Weekly poll: can the Moto Edge X30 and S30 talk you into picking them over other high-end models?

The first phone with a Snapdragon 8 Gen 1 is official and it is a Motorola this time – the Motorola Edge X30, specifically. A brief look at the specs and the aggressive pricing suggests that this can be the benchmark for 2022 flagships.

To be clear, the X30 doesn’t have everything, but in China it starts at CNY 3,200. Looking at other options in the country, this costs less than a OnePlus 9, a Xiaomi Mi 11 and is well below a Galaxy S21. Naturally, if and when the phone is rolled out to the global market its price will change, but a direct conversion puts it at $500/€450/₹38,000.

Let’s start with the highlights of the Motorola Edge X30. It has a 6.7” OLED display with 144Hz refresh rate and HDR10+ support. And early benchmarks show that the 8 Gen 1 has one of the best mobile GPUs, so other than the marketing and neutral design, this could be a gaming phone. It certainly has the power for it, including the 5,000mAh battery with 68W fast charging (0-100% in 35 minutes).

Weekly poll: can the Moto Edge X30 and S30 talk you into picking them over other high-end models?

While the phone isn’t camera centric, the selfie camera is quite interesting. The regular version of the phone comes with a 60MP sensor – a small one at 1/2.8” (0.61µm pixels). However, the Special Edition has an under display camera using the same sensor.

Weekly poll: can the Moto Edge X30 and S30 talk you into picking them over other high-end models?

Besides looking cleaner (and notice those symmetric bezels around the screen), this will be an interesting head-to-head comparison – same sensor, same image processor, the only difference is whether or not there is a hole in the screen. How will that affect the image quality? We can’t wait to find out.

Other than that, the X30 has a solid camera setup, but it’s nothing special. The rear has two 50MP cameras. The main one packs a decently-sized 1/1.55” sensor (1.0µm) with f/1.9 aperture and OIS, the ultrawide one (114º) has a smaller 1/2.76” (0.64µm) sensor. The one major omission here is the lack of a telephoto module.

Weekly poll: can the Moto Edge X30 and S30 talk you into picking them over other high-end models?

This is one of the less-than-perfect features of the Moto Edge X30 and it’s not the only one. This is why we opened with the price, some compromises were made, but they may not be deal-breakers for you.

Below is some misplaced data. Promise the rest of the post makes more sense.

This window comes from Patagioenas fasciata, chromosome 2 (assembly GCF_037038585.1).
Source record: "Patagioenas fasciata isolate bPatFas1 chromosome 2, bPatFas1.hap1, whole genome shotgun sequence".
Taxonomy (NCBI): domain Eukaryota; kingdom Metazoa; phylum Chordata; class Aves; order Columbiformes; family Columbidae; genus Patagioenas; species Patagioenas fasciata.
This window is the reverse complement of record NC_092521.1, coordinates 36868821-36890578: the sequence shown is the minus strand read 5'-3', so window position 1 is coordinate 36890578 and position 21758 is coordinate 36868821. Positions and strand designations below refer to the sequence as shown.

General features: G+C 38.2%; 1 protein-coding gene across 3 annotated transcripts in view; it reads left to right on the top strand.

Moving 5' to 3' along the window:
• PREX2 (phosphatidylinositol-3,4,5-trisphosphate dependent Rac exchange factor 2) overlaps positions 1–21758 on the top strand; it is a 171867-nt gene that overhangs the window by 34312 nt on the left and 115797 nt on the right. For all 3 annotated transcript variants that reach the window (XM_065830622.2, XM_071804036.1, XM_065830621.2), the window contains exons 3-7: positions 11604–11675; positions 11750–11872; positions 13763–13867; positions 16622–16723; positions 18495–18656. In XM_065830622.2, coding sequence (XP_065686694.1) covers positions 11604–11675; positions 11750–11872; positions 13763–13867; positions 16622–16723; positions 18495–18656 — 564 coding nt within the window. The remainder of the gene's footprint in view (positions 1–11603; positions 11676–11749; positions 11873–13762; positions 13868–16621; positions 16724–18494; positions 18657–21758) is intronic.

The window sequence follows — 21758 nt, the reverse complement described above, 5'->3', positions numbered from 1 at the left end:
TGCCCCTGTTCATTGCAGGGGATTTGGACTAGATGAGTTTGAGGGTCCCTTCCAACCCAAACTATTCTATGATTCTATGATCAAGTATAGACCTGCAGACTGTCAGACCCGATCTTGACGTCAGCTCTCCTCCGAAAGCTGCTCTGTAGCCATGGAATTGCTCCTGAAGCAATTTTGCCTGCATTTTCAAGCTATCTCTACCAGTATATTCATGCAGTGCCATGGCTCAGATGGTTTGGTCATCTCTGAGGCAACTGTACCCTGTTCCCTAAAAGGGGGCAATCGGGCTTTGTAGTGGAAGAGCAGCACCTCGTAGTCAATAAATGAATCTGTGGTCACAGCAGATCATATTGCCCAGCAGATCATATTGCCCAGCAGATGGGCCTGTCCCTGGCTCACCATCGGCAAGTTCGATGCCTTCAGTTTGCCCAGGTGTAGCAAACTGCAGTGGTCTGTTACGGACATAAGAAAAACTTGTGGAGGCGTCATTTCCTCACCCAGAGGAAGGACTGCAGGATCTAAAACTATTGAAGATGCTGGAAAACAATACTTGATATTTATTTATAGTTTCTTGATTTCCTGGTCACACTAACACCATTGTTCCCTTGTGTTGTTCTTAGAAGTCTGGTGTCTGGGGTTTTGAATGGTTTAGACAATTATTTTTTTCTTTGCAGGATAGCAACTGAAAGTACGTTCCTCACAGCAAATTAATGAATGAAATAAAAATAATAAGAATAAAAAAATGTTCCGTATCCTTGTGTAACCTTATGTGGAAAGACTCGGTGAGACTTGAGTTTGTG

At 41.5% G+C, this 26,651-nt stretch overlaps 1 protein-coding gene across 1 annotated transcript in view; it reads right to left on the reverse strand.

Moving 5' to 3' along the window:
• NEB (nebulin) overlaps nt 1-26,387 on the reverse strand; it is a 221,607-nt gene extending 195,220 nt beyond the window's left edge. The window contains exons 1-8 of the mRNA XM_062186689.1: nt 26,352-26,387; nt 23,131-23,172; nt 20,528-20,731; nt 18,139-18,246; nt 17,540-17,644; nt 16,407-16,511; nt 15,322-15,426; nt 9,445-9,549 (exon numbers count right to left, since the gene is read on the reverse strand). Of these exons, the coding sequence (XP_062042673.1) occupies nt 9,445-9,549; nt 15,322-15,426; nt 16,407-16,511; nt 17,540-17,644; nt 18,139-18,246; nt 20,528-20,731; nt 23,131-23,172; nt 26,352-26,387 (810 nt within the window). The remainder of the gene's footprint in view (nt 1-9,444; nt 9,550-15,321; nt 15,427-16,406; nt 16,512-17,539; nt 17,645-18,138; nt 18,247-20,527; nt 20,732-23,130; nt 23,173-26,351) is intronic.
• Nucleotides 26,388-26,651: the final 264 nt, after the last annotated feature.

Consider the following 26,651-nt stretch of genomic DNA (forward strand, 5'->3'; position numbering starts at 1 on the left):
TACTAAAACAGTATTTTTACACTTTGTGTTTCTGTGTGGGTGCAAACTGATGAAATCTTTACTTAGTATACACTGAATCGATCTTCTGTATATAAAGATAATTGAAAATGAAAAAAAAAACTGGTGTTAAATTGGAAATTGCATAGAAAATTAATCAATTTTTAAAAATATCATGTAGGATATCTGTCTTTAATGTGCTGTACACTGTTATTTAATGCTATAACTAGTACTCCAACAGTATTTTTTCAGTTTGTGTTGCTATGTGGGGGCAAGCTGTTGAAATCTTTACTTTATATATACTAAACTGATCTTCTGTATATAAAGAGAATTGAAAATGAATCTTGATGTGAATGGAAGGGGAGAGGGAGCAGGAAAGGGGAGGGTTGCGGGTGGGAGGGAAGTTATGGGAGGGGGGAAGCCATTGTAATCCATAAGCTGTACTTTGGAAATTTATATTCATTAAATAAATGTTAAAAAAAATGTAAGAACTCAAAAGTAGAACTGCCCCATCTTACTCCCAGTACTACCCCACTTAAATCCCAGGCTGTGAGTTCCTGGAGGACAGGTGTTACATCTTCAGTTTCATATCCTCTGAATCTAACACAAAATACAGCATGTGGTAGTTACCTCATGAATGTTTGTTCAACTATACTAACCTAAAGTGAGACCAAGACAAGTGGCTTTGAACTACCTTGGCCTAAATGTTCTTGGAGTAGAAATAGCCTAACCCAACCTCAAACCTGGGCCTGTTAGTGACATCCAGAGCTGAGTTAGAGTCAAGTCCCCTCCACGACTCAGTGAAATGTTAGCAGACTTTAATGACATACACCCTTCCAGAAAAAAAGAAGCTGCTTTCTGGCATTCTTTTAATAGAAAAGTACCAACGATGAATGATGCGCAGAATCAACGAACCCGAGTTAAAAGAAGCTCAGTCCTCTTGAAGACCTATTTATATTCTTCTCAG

The screen sounds pretty awesome, though the resolution is 1080p+ and the brightness is lower than some current flagships. Another thing is that while the phone has stereo speakers, it lacks a 3.5 mm headphone jack. No microSD slot either. Also missing is wireless charging support, water resistance is basic.

Weekly poll: can the Moto Edge X30 and S30 talk you into picking them over other high-end models?

Also, Motorola isn’t the best when it comes to software support. The Edge+, for example, started off with a promise of just 1 major update before the company changed its tune and promised at least 2. But even with that it’s behind the leaders in this regard and it is slow to release the updates when it does. On the plus side, the Moto UX is mostly a few lightweight additions over stock Android.

Let’s briefly look at another phone that was unveiled alongside the X30, the Motorola Edge S30. As the naming suggests, the two are related, but the S-series phone is a lower cost (though still very high value) alternative.

The differences are that the S30 switches to a 6.8” LCD, still with a 144Hz refresh rate. Also, the chipset is a Snapdragon 888+, starting with less RAM (6GB vs. 8GB). As for the battery, it still has 5,000mAh capacity, but charging speed has been knocked back to 33W.

Finally, the cameras – the main sensor is about the same size (1/1.52”), but with 108MP resolution, while the ultrawide and selfie cameras are nothing special (13MP and 16MP, respectively).

Weekly poll: can the Moto Edge X30 and S30 talk you into picking them over other high-end models?

The Moto Edge S30 starts at CNY2,000 – that converts to $315/€280/₹23,800. A quick look at the Redmi K40, known in the West as the Poco F3, shows the same CNY 2,000 price tag for the same 6/128GB configuration. The F3 can be found for €300 or so in Europe.

The Edge S30 has a display with a higher refresh rate – 144Hz vs. 120Hz – but the F3 uses an AMOLED panel instead of LCD. The S30 has a better camera, especially that main sensor, plus a slightly higher capacity battery. But the main difference is the Snapdragon 888+ being a generation ahead of F3’s 870 chip. At similar prices, many would lean towards the Motorola.

But that’s not entirely fair, comparing an existing model to one that is yet to launch. And that is even more true for the Moto Edge X30 – by virtue of being the first Snapdragon 8 Gen 1 powered phone, its competition is yet to arrive.

We already know what it will be, the Xiaomi 12 series will be among the first 8 Gen 1 based phones, Samsung will use the chip in some versions of the Galaxy S22 models, the Realme GT 2 Pro and OnePlus 10 (Pro) will feature it as well. But the predecessors of all of these cost more now than the X30 when it goes on sale in China on the 15th.

Snapdragon 8 Gen 1 unveiled with new ARMv9 CPU cores, new Adreno GPU architecture

So, unless Xiaomi, Samsung, OnePlus and others significantly change up their pricing strategy, the value-for-money fight will be a close call. That is to say those phones will almost certainly have better cameras and other advantages like, say, water resistance, but they will cost more too.

Assuming that the Motorola Edge X30 and S30 become available in your neck of the woods, which would you prefer: the X30, S30 or neither?

If you’re having issues with the poll above, try casting your vote here.

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